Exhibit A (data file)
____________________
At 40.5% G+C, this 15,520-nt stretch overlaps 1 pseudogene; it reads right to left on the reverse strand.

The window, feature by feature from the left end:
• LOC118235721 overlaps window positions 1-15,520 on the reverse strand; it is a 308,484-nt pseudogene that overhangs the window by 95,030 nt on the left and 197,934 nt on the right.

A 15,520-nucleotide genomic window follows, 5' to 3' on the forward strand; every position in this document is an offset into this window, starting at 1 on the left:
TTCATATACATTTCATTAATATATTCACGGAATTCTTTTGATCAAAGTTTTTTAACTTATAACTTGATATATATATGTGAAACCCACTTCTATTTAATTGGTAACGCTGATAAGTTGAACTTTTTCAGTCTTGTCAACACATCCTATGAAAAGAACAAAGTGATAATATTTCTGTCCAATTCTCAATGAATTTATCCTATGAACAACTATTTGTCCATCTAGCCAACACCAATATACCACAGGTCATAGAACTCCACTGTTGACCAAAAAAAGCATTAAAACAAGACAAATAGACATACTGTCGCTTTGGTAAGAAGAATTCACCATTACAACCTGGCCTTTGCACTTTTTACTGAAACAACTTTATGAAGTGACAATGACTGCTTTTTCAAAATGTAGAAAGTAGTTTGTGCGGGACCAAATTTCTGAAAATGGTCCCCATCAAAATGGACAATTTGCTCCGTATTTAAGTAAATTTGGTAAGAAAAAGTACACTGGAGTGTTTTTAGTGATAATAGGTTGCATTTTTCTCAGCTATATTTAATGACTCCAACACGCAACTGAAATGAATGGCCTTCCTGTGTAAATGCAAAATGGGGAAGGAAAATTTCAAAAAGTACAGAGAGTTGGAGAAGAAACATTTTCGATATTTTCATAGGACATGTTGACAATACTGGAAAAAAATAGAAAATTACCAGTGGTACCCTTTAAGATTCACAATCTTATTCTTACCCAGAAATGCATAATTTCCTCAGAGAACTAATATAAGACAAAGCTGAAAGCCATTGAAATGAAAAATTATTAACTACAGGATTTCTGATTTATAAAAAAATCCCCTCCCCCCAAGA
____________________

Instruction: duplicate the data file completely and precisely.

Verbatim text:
At 40.5% G+C, this 15,520-nt stretch overlaps 1 pseudogene; it reads right to left on the reverse strand.

The window, feature by feature from the left end:
• LOC118235721 overlaps window positions 1-15,520 on the reverse strand; it is a 308,484-nt pseudogene that overhangs the window by 95,030 nt on the left and 197,934 nt on the right.

A 15,520-nucleotide genomic window follows, 5' to 3' on the forward strand; every position in this document is an offset into this window, starting at 1 on the left:
TTCATATACATTTCATTAATATATTCACGGAATTCTTTTGATCAAAGTTTTTTAACTTATAACTTGATATATATATGTGAAACCCACTTCTATTTAATTGGTAACGCTGATAAGTTGAACTTTTTCAGTCTTGTCAACACATCCTATGAAAAGAACAAAGTGATAATATTTCTGTCCAATTCTCAATGAATTTATCCTATGAACAACTATTTGTCCATCTAGCCAACACCAATATACCACAGGTCATAGAACTCCACTGTTGACCAAAAAAAGCATTAAAACAAGACAAATAGACATACTGTCGCTTTGGTAAGAAGAATTCACCATTACAACCTGGCCTTTGCACTTTTTACTGAAACAACTTTATGAAGTGACAATGACTGCTTTTTCAAAATGTAGAAAGTAGTTTGTGCGGGACCAAATTTCTGAAAATGGTCCCCATCAAAATGGACAATTTGCTCCGTATTTAAGTAAATTTGGTAAGAAAAAGTACACTGGAGTGTTTTTAGTGATAATAGGTTGCATTTTTCTCAGCTATATTTAATGACTCCAACACGCAACTGAAATGAATGGCCTTCCTGTGTAAATGCAAAATGGGGAAGGAAAATTTCAAAAAGTACAGAGAGTTGGAGAAGAAACATTTTCGATATTTTCATAGGACATGTTGACAATACTGGAAAAAAATAGAAAATTACCAGTGGTACCCTTTAAGATTCACAATCTTATTCTTACCCAGAAATGCATAATTTCCTCAGAGAACTAATATAAGACAAAGCTGAAAGCCATTGAAATGAAAAATTATTAACTACAGGATTTCTGATTTATAAAAAAATCCCCTCCCCCCAAGA